• Tasting Notes Orange blossom, bergamot, candied peel
  • Location Yirgacheffe, Gedeo, Ethiopia
  • Elevation 2050 M
  • Process Washed
  • metafields
    Region Yirgacheffe, Gedeo, Ethiopia
  • metafields
    Varieties Wolisho, Dega
  • metafields
    Elevation 2050 masl
  • metafields
    Process Washed
  • metafields
    Importer Ally

Taste Notes

Orange blossom, bergamot, candied peel.


Our final washed Ethiopian Yirgacheffe of the season comes from the Chelbesa wet mill produced by smallholder producers in the Worka kebele in the Gedeo zone of Ethiopia. The Chelbesa wet mill is one of two operated by Negusse Debela, the other in the Danche sub-area. He processes washed, natural, and unique experimental lots in an effort to continue improving the quality of their final product. Worka Chelbesa is located in Gedeb woreda, which is the southernmost part of the Gedeo zone. The area is known for its dense semi-forest vegetation, including ensete trees and other shade plants, providing ideal conditions for shade-grown coffee.

Local farmers grow Wolisho and Dega variety coffee, which are landrace varieties from the Yirgacheffe region. Cherries are manually harvested before being taken to the processing station where they are hand sorted before being processed. Pulped coffee is wet fermented for 72 hours before being washed in channels. The fermentation tanks at Chelbesa are ceramic, quickening the fermentation process and contributing to the clarity of the final cup. The coffee is then density sorted for quality, ensuring easy separation in higher grade lots. After fermentation and sorting, coffee is soaked for two hours to complete the fully washed process and then dried for 10 days. All coffee is hand sorted a final time after drying before being prepared for export.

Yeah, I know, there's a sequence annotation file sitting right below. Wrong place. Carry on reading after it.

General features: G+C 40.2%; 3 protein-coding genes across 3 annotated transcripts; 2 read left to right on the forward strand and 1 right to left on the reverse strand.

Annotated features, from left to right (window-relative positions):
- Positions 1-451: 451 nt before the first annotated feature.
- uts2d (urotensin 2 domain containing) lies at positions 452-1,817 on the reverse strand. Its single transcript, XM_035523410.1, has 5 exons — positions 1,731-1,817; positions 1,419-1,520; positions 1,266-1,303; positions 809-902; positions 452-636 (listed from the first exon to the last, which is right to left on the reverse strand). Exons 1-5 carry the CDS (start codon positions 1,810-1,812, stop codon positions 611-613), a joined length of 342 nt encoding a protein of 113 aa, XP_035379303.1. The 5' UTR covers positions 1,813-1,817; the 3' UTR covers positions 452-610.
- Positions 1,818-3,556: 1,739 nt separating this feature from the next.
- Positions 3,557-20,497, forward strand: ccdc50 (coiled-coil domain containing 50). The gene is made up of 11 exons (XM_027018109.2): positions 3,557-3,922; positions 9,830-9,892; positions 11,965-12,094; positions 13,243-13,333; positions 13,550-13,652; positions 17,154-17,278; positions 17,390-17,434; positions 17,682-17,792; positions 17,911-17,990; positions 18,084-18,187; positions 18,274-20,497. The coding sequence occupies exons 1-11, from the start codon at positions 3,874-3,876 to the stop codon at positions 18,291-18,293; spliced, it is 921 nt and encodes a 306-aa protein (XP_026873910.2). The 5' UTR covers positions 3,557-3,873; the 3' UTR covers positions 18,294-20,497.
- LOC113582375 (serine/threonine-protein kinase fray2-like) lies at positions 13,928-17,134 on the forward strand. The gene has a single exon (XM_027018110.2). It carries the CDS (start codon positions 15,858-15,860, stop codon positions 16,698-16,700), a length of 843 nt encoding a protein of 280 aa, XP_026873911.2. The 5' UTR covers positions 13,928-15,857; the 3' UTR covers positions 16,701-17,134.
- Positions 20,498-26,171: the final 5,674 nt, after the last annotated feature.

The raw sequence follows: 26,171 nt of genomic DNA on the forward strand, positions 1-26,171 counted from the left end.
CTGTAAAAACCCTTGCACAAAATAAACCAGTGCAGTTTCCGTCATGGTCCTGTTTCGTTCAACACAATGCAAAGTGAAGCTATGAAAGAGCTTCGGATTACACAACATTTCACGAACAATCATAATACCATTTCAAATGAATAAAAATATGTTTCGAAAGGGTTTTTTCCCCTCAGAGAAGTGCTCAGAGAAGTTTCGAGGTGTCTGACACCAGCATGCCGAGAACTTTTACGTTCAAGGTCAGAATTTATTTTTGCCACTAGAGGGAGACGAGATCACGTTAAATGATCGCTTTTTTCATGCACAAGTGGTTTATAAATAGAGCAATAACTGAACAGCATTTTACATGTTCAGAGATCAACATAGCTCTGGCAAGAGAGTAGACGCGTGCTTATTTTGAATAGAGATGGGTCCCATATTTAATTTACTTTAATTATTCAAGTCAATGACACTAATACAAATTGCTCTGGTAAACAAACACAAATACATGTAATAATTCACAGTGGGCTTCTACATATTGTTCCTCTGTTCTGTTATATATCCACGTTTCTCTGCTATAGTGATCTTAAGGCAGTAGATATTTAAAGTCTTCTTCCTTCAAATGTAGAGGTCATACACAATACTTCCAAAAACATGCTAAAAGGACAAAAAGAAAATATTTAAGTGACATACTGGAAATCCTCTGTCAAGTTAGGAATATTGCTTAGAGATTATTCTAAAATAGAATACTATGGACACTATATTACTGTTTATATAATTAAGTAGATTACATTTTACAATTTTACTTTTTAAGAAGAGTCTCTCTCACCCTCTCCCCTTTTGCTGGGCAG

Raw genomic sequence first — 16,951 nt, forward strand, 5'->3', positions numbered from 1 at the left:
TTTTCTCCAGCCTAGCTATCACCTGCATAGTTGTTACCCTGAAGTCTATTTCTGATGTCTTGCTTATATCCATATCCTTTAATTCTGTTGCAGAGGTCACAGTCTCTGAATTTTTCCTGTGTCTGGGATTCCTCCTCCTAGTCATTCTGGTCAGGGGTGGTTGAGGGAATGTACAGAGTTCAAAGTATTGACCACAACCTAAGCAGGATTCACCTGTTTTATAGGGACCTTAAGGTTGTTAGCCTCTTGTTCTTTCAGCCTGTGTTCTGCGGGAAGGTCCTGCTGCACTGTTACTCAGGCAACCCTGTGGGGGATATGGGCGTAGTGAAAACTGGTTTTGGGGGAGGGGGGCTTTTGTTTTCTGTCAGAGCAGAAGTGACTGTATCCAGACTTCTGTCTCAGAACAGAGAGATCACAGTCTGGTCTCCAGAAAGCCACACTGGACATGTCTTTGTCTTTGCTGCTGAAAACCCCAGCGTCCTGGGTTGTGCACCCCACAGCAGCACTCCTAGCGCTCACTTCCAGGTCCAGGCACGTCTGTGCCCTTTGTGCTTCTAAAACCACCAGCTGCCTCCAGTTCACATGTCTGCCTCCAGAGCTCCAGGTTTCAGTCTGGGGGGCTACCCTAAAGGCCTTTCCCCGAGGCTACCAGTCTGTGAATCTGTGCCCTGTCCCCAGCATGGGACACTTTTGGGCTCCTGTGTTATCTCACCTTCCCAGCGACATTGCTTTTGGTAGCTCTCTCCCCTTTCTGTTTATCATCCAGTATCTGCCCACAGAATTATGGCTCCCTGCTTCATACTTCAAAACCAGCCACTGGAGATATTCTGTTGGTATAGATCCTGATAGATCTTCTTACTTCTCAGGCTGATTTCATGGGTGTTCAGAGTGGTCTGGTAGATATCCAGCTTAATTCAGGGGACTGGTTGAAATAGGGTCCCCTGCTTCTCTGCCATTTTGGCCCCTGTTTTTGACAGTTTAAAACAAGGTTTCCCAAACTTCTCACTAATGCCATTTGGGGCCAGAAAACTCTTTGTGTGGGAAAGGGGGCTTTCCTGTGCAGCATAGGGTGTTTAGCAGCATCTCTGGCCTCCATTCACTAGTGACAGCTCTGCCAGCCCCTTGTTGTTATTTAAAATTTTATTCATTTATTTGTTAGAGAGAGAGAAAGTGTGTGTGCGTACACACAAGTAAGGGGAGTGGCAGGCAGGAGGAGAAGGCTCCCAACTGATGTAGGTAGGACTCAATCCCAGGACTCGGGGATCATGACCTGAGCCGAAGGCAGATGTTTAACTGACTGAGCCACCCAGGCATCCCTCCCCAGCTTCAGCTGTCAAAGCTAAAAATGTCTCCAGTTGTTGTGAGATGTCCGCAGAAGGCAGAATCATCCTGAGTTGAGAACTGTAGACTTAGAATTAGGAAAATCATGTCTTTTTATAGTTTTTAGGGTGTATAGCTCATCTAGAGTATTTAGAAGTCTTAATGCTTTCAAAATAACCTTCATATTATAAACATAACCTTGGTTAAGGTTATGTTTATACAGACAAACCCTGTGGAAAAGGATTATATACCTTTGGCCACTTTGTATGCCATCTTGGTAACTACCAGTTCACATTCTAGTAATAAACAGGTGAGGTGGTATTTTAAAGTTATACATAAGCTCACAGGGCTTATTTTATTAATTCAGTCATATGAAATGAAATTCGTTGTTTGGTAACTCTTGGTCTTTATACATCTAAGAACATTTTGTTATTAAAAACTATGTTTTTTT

Among coffee-producing countries, Ethiopia holds near-legendary status not only because it’s the “birthplace” of Arabica coffee, but also because it is simply unlike every other place in the coffee world. Unlike the vast majority of coffee-growing countries, the plant was not introduced as a cash crop through colonization. Instead, growing, processing, and drinking coffee is part of the everyday way of life, and has been for centuries, since the trees were discovered growing wild in forests and eventually cultivated for household use and commercial sale.

From an outsider’s perspective, this adds to the great complexity that makes Ethiopian coffee so hard to fully comprehend—culturally, politically, and economically as well as simply culinarily. Add to that the fact that the genetic diversity of the coffee here is unmatched globally—there is 99% more genetic material in Ethiopia’s coffee alone than in the entire rest of the world—and the result is a coffee lover’s dream: There are no coffees that are spoken of with the reverence or romance that Ethiopian coffees are.

Literally translated as “Land of Many Springs,” Yirgacheffe has the ideal topography, elevation, and water sources to produce and process exceptional coffees. This region is located inside of the Southern Nations, Nationalities, and People’s Region (SNNPR) of Ethiopia, which is home to 45 distinct people groups. Coffee farmers in Yirgacheffe are typically multi-generational small-scale landholders, sometimes farming only a few hectares. Most coffees in Yirgacheffe are sold as cherry to centralized washing stations that help further separate flavor profiles.

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